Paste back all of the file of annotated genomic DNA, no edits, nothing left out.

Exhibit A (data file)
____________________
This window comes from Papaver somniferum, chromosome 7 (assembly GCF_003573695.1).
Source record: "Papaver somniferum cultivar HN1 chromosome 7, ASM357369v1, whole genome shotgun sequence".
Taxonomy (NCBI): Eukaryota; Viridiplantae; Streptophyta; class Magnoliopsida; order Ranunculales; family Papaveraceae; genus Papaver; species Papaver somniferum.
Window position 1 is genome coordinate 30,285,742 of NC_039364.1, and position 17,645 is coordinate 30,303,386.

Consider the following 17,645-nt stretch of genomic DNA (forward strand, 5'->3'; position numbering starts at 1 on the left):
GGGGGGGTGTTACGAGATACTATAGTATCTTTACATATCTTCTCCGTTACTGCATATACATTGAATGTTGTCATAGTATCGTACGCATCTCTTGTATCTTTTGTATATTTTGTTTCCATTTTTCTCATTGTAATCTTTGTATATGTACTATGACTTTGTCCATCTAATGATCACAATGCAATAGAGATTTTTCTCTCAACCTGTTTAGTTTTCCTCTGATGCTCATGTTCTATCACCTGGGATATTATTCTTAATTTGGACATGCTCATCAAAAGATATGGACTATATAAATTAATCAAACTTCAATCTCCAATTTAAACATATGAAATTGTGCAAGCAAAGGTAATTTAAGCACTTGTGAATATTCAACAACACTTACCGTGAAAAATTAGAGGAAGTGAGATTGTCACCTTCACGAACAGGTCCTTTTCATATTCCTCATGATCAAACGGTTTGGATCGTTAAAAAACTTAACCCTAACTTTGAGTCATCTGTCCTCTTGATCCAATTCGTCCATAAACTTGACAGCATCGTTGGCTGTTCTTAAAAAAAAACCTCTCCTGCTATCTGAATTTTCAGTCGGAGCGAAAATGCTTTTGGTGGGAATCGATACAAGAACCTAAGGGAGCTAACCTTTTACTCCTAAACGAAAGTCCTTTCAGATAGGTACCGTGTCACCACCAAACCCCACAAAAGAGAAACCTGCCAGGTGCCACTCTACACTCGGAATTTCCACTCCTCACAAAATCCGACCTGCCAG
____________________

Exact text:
This window comes from Papaver somniferum, chromosome 7 (assembly GCF_003573695.1).
Source record: "Papaver somniferum cultivar HN1 chromosome 7, ASM357369v1, whole genome shotgun sequence".
Taxonomy (NCBI): Eukaryota; Viridiplantae; Streptophyta; class Magnoliopsida; order Ranunculales; family Papaveraceae; genus Papaver; species Papaver somniferum.
Window position 1 is genome coordinate 30,285,742 of NC_039364.1, and position 17,645 is coordinate 30,303,386.

Consider the following 17,645-nt stretch of genomic DNA (forward strand, 5'->3'; position numbering starts at 1 on the left):
GGGGGGGTGTTACGAGATACTATAGTATCTTTACATATCTTCTCCGTTACTGCATATACATTGAATGTTGTCATAGTATCGTACGCATCTCTTGTATCTTTTGTATATTTTGTTTCCATTTTTCTCATTGTAATCTTTGTATATGTACTATGACTTTGTCCATCTAATGATCACAATGCAATAGAGATTTTTCTCTCAACCTGTTTAGTTTTCCTCTGATGCTCATGTTCTATCACCTGGGATATTATTCTTAATTTGGACATGCTCATCAAAAGATATGGACTATATAAATTAATCAAACTTCAATCTCCAATTTAAACATATGAAATTGTGCAAGCAAAGGTAATTTAAGCACTTGTGAATATTCAACAACACTTACCGTGAAAAATTAGAGGAAGTGAGATTGTCACCTTCACGAACAGGTCCTTTTCATATTCCTCATGATCAAACGGTTTGGATCGTTAAAAAACTTAACCCTAACTTTGAGTCATCTGTCCTCTTGATCCAATTCGTCCATAAACTTGACAGCATCGTTGGCTGTTCTTAAAAAAAAACCTCTCCTGCTATCTGAATTTTCAGTCGGAGCGAAAATGCTTTTGGTGGGAATCGATACAAGAACCTAAGGGAGCTAACCTTTTACTCCTAAACGAAAGTCCTTTCAGATAGGTACCGTGTCACCACCAAACCCCACAAAAGAGAAACCTGCCAGGTGCCACTCTACACTCGGAATTTCCACTCCTCACAAAATCCGACCTGCCAG